Another less obvious skill Lindstrom said is that today's leaders need the ability to be vulnerable. He observed that leaders who show their vulnerability help others who feel vulnerable know they're not alone.
It's easier to say that leaders need to show their vulnerability than for them to do it. Marshall Goldsmith, Best Selling Author and Executive Coach, pointed out that leaders can join support groups to freely talk about their leadership challenges and struggles with their peers.
Goldsmith created a support group of 60 executives that would meet on weekends during the pandemic. The participants would spend one hour talking about their lives. They would relate the projects they're working on, talk about areas they need to improve and ask for advice from their peers. Goldsmith said that talking with their peers helps these leaders feel happy. He added that the experience helped the group members see that they don't have to solve their problems themselves.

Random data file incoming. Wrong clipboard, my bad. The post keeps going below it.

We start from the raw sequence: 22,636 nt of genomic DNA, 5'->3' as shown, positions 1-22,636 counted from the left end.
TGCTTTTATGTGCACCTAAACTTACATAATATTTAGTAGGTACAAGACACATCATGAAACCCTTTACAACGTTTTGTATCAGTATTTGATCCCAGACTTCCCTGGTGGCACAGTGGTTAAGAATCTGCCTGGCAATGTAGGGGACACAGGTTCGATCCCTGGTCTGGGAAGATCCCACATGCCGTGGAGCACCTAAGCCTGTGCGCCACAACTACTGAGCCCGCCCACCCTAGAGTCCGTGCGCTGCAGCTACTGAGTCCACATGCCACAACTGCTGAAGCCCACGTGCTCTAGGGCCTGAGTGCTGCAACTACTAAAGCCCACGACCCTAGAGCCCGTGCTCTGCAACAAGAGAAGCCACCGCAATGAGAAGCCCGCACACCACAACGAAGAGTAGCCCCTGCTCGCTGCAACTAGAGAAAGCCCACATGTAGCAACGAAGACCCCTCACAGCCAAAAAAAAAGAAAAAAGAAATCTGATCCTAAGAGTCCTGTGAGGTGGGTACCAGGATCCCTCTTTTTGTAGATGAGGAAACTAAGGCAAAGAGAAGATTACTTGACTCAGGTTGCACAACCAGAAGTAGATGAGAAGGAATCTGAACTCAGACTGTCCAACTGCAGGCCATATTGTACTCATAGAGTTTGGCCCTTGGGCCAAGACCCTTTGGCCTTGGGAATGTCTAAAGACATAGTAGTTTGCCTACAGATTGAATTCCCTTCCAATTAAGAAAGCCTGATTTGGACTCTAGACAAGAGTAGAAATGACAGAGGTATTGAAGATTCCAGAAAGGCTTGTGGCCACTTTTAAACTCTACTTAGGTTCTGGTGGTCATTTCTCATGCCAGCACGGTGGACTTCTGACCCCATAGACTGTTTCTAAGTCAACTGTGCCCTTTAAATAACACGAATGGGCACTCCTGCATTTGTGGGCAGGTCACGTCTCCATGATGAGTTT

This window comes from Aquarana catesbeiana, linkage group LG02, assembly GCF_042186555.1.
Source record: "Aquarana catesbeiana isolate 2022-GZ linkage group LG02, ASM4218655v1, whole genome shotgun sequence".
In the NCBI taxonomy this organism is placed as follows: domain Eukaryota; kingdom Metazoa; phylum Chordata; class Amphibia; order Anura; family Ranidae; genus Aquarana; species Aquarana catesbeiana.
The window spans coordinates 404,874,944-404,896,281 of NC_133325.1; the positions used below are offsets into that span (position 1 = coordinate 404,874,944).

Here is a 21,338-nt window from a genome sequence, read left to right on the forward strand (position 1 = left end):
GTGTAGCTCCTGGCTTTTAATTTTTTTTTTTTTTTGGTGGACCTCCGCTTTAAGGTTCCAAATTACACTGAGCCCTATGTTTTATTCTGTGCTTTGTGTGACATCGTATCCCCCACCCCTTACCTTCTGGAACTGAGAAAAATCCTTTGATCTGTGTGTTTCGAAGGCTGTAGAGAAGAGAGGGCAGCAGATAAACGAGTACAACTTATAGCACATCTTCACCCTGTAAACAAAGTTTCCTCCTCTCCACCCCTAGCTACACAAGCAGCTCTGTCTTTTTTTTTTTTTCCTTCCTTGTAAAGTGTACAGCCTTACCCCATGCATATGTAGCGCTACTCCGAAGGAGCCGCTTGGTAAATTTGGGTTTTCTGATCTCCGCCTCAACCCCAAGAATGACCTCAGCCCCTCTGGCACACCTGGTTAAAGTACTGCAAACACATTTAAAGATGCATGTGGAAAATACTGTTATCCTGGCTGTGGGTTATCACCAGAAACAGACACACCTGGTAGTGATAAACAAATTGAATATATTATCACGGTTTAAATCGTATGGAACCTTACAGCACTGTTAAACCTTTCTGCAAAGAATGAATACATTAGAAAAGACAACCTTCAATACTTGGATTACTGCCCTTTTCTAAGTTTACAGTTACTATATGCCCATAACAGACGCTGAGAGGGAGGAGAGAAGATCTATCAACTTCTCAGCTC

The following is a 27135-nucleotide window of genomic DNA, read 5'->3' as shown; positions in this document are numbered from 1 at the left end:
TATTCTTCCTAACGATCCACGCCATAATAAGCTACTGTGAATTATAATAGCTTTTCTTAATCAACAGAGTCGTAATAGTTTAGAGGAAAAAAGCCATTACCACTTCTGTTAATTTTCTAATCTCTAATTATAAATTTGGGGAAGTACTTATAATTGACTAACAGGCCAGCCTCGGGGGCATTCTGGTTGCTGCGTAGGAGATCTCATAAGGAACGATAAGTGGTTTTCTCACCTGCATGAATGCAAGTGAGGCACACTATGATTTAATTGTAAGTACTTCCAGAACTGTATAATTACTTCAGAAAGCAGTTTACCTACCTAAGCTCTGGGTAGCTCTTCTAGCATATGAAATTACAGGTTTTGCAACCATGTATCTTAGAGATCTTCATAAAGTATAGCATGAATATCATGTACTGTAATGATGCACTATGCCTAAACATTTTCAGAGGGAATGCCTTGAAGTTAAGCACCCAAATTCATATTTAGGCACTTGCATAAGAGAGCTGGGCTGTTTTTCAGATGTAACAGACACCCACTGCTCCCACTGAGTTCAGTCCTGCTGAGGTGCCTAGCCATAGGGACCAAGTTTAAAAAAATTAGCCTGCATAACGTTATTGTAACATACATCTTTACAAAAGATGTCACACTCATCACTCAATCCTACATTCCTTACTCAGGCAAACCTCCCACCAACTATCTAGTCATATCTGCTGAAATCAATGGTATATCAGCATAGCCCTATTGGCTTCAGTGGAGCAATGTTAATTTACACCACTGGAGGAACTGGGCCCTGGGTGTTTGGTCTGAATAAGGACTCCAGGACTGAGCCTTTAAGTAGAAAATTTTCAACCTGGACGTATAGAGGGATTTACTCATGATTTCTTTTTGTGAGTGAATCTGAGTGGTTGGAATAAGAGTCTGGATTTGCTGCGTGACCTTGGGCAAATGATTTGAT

3) Communicate Lessons Learned
A result of being vulnerable is that leaders can talk with their peers about the lessons they learned solving pandemic-related problems. And Capretta pointed out that it will be vital for HR and TA leaders to discuss with their peers the lessons they've learned from navigating through the COVID-19 crisis. She added that leaders that apply to their leadership practice the lessons they learned could enhance their ability to show empathy.
4) Be Present
Lindstrom also observed that leaders need to be present for their teams. He meant that leaders couldn’t assume everything is ok with their team members based on remote meetings. To be present, he said that leaders would need to be proactive. For instance, the leader of a TA team might notice that a team member is abnormally quiet during a Zoom meeting. Lindstrom said that the leader would need to reach out personally to that member to find out whether everything is alright.